Felixstowe greets Asian super-container
By: Chris Taylor
22 February 2011
The Port of Felixstowe has completed tests on their deep-water container terminal, Births 8&9, when the 14,100 TEU CSCL Star birthed on Friday 18 February.
The CSCL Star - owned by Samsung Heavy Industries - broke records earlier this year when it was officially became the largest container-ship in the world.
The Port of Felixstowe (PFL) is the largest container port in the UK and one of the largest in Europe. Being able to accommodate such large containers is crucial to it's future development within logistics work. Larger ships coming into and out of British ports could see increased produce moved around the UK, providing extra work for those in logistics jobs.
Industry magazine, Ship2Shore, explains that the cranes used in the construction of the terminal are the biggest of their type in the world: Each crane weighs approximately 2,000 tonnes and is capable of lifting two containers simultaneously up to a total of 70 tonnes. They were delivered from China's Zhenhua Port Machinery Company (ZPMC) of Shanghai, fully standing.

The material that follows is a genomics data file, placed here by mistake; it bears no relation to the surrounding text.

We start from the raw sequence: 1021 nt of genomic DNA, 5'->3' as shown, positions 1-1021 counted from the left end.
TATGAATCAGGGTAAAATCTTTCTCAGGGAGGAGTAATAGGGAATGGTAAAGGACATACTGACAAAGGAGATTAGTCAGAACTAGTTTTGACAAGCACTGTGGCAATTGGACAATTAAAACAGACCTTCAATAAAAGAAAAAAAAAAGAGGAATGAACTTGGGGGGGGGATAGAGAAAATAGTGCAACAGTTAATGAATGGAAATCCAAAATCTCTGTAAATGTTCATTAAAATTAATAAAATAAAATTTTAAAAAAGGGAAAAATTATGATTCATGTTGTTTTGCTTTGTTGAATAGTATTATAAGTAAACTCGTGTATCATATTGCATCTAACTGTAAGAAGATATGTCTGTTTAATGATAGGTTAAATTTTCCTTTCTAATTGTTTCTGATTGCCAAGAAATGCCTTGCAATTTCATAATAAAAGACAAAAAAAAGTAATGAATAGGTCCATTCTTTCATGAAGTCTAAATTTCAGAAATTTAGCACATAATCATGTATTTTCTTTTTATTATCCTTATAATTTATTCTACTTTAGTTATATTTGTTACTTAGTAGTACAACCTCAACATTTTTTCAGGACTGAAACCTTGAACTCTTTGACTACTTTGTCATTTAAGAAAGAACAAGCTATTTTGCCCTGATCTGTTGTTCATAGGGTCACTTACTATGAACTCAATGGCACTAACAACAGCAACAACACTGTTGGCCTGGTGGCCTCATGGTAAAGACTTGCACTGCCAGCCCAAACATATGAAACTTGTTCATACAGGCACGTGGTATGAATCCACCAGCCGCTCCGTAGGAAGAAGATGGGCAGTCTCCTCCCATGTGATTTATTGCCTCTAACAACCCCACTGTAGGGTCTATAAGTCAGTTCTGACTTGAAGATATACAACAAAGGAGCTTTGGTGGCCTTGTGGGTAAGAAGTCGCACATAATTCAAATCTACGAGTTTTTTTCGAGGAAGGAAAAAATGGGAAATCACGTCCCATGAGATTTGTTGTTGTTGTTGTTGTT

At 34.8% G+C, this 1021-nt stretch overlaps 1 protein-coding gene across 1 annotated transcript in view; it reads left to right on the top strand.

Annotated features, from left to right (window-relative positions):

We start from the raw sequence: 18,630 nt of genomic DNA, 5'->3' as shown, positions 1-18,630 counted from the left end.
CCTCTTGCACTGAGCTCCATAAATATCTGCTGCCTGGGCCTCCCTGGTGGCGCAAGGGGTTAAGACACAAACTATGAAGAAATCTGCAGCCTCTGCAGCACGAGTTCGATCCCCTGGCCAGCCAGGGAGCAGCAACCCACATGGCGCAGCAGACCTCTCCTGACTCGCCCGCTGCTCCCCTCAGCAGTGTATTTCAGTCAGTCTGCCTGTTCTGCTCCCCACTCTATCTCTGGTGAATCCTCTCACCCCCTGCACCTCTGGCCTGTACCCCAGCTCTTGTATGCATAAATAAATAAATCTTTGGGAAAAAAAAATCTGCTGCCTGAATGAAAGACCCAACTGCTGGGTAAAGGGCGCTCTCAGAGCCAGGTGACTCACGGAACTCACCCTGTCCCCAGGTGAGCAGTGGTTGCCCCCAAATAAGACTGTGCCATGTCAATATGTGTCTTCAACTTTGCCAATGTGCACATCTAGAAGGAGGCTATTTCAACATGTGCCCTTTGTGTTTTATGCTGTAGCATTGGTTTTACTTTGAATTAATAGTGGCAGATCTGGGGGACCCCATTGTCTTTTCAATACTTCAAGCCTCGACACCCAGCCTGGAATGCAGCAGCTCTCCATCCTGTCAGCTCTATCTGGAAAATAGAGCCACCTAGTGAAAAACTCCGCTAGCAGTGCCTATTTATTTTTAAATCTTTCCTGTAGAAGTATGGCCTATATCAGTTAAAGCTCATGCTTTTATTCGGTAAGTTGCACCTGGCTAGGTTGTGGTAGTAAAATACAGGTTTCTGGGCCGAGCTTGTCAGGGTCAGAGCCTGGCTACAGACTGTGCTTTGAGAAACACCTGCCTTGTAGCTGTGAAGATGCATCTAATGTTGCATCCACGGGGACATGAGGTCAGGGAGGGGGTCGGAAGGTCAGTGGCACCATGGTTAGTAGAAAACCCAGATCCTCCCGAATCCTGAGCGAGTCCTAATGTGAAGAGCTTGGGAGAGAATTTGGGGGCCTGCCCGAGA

Speaking to Logistics Manager, Hutchison Ports chief David Gledhill said: ''There is an increasing trend towards ultra-large container vessels on many services operating between the Far East and Europe and it is essential the UK has the right facilities to accommodate these ships.''
''Berths 8&9 will give us that capability and, allied to the unrivalled distribution options available from Felixstowe, will consolidate our position as the UK’s number one port.''
Gledhill added: ''It was only a few years ago that we saw the first 10,000 TEU ship enter service but within the next few years there will be over 100 of these massive ships on the major trade routes."
The CSCL Star is travelling on its AEX1 Service rotation of: Shanghai, Ningbo, Yantian, Port of Felixstowe, Hamburg, Rotterdam, Hong Kong and Shanghai.
The vessel has a length of 366 metres, and a width of 51.2 metres, or 20 rows of containers across the deck. It has a gross tonnage of 150,853, and a draught of 14.5 metres.
Top of page